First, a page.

Spin dictators like to project an image of competence. Nursultan Nazarbayev used to address Kazakhs from behind a stack of papers, reading out lists of bread-and-butter policies and chiding his ministers for not serving the public better. Spin dictators seldom have a coherent ideology, but use humour to paint themselves as noble and their opponents as vile. They even weaponise light entertainment. In Peru under Alberto Fujimori, a Jerry Springer-style show featured screaming guests, allegations of infidelity and calm words from the host praising the president.

. . . .

The goal of a spin dictator is to appear to allow political competition while making it nearly impossible in practice. Rather than criminalising dissent, he imprisons his opponents for non-political crimes, such as fraud or rape, of which they are innocent. Sometimes he locks them up for short periods, so they do not become martyrs, and often, so their work is constantly disrupted. Rather than banning opposition parties, he tangles them in red tape or bankrupts them with fines and lawsuits. For extra deniability, the task of making dissidents’ lives hell can be outsourced to a youth militia or army of online trolls, who may rough them up, publish their addresses or leak embarrassing photos.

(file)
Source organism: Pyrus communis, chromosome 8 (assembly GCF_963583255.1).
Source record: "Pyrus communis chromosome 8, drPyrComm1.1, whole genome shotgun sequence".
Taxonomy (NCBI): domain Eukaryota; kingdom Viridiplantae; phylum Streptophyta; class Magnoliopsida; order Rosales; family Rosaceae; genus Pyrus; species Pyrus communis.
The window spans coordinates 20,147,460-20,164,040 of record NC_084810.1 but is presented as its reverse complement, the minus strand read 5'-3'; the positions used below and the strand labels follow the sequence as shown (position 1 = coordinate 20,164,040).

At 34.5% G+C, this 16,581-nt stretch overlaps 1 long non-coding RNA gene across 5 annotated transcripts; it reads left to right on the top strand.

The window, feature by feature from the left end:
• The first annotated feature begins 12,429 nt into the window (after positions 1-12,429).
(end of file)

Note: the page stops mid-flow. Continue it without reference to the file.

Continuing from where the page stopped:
Link to the rest at The Economist

5 thoughts on “For modern autocrats, lying is more useful than killing”

  1. Meh.
    Governments lie?
    That is new?

    Is Putin’s “special operation” spin all that different from a certain Whiz Kid “police action” in southeast asia? Or a variety of regime changes going back to the nineteenth century and a ship sinking in Havana harbor cast as a military attack?

    Autocrats are more subtle these days about their killing (polonium is more quiet than bullets) but they still remove opponents as ruthlessly as ever and tbeir victims are just as dead whether lynched in the public square, mysteriously ill, or just disappeared without a trace.

    Gerrymandering is just for autocrats?